Paul Hogan has filed a lawsuit against popular Australian burger joint Grill’d for using one of his famous lines on a knife sleeve.
Mr Hogan has objected to the use of his iconic “That’s not a knife, that’s a knife” line on a knife sleeve used by Grill’d. The line is from 1986’s Crocodile Dundee film in which Hogan’s bushman character wields a bowie knife against a group of muggers in the USA while speaking the line.
The Grill’d knife sleeves feature the famous line in small print, attributing it to “Mick Dundee”, the name of Hogan’s character in the classic film.
In the Federal Court hearing, Mr Hogan declared that Grill’d had made a misleading or false implication that the use of the line was endorsed by him and/or his company: Rimfire Films. Hogan went on to accuse Grill’d of failing to cease and desist the distribution of the knife sleeves, breaching copyright law.
Hogan, a movie star and millionaire is seeking a successful injunction against Grill’d, preventing them from continuing to use the sleeve and forcing them to pay damages for neglecting the Copyright Act.
Hogan seeks the damages charge to be moved up to “exemplary damages” due to his accusations that Grill’d acted with “flagrant disregard” for his rights and for copyright law. Hogan’s claim states Grill’d refused to cooperate with removing the cutlery sleeves knowing that it would cause him financial damage and that they must be “restrained”.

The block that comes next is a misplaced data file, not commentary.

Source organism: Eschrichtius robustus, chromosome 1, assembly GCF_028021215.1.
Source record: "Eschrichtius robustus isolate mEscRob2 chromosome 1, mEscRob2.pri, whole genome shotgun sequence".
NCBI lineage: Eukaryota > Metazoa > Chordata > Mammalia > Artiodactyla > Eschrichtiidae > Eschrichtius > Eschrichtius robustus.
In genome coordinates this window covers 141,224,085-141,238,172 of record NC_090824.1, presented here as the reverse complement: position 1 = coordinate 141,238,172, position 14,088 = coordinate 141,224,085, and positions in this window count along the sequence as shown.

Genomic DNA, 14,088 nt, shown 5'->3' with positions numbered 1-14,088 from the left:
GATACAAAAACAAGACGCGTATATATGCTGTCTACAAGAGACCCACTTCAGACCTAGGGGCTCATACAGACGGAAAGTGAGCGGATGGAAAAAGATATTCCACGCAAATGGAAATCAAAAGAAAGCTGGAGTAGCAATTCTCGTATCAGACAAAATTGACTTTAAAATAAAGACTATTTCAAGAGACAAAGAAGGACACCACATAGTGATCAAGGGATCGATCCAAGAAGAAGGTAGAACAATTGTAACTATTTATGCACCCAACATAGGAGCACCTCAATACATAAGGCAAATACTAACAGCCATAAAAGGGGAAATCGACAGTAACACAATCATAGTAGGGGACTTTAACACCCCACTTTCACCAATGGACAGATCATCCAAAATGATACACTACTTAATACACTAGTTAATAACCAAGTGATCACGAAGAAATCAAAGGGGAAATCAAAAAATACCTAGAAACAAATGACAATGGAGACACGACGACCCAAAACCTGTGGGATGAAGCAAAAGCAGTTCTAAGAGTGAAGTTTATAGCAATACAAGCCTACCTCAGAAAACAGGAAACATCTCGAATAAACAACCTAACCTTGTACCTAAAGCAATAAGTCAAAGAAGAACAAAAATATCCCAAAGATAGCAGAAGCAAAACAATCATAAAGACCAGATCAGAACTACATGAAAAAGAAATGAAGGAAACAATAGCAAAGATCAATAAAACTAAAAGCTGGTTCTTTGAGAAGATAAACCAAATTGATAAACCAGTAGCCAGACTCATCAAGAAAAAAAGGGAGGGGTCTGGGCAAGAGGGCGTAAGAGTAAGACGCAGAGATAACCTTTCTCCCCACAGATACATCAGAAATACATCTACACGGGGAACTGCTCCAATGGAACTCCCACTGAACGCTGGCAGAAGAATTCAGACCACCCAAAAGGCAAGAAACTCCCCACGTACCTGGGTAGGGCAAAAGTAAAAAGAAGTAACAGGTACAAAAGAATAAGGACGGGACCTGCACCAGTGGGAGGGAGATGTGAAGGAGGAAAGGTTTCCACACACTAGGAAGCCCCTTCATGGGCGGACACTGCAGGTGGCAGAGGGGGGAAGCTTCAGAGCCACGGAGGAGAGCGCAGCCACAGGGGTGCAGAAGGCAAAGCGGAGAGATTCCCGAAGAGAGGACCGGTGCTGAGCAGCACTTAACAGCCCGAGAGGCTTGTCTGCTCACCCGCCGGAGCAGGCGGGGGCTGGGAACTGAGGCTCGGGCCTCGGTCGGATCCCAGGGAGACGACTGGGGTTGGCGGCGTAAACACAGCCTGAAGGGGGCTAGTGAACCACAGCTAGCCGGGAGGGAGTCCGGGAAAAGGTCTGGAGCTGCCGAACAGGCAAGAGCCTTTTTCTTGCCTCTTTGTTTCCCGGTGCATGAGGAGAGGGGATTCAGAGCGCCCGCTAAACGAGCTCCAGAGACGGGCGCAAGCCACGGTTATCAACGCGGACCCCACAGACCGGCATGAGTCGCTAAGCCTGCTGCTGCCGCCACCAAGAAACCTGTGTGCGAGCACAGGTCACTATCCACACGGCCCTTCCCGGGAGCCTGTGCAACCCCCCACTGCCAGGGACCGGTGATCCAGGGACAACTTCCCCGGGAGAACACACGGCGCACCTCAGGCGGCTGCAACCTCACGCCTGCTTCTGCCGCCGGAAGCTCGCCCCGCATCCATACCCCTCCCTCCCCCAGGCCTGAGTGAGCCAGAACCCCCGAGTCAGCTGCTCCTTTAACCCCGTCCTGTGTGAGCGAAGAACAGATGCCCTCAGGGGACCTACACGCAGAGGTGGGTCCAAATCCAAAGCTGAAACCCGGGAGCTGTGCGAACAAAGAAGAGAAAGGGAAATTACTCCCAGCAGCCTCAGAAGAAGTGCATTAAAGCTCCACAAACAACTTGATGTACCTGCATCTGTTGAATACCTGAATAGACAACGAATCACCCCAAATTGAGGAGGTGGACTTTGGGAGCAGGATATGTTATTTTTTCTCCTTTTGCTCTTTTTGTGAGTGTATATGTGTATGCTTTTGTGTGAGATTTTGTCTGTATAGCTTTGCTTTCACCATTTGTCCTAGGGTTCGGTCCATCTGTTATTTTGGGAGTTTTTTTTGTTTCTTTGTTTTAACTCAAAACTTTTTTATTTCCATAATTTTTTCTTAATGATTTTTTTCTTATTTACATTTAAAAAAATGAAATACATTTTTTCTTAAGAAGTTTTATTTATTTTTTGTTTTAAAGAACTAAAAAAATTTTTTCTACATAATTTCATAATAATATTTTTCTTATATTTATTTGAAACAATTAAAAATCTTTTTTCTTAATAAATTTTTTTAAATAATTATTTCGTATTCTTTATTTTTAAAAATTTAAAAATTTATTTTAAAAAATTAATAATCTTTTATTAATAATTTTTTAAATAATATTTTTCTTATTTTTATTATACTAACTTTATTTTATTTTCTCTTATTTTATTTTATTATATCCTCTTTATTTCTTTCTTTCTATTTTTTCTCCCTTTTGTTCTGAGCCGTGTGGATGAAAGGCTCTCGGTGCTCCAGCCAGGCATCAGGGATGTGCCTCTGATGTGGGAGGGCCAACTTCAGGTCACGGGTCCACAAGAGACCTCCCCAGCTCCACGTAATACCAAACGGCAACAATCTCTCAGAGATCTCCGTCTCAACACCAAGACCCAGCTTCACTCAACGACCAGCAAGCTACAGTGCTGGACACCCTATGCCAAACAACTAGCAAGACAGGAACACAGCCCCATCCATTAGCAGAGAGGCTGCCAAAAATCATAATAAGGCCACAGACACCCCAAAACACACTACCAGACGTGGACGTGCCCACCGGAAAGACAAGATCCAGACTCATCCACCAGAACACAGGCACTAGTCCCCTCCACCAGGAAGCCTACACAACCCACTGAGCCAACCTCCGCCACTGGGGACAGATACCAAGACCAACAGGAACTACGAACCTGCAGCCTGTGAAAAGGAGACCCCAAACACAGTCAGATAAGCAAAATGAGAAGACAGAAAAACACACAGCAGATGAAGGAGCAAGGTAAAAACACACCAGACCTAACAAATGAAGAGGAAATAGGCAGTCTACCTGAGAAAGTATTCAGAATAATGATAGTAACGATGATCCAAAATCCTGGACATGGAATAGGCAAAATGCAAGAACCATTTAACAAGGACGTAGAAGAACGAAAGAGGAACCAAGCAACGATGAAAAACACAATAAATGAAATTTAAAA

Mr Hogan has claimed that his famous line, referred to in his claim document as the “knife line” has value because of its reach to consumers of his films. He has accused Grill’d of using the line without seeking licensing from him or Rimfire Films, the rights holders to Crocodile Dundee.
Mr Hogan submitted to the court that Crocodile Dundee was written by himself and Ken Shadie with the merchandising rights being handed to Rimfire Films in 1985.
Grill’d have not yet filed a legal defence but its owner has commented on the situation.
Simon Crowe, the founder of Grill’d has stated he is bemused by the lawsuit and would rather sit down, resolving the manner over a burger. Mr Crowe claims he is quite astounded by the lawsuit and thinks it is unnecessary.
Hogan’s lawyer has not relented in the attack against Grill’d, rejecting notions that the line has transcended copyright law to become an Australian owned phrase. Hogan and his estate reaffirmed that the inclusion of the line on the knife sleeve was obviously an attempt to falsely associate the business with Paul Hogan and his reputation.
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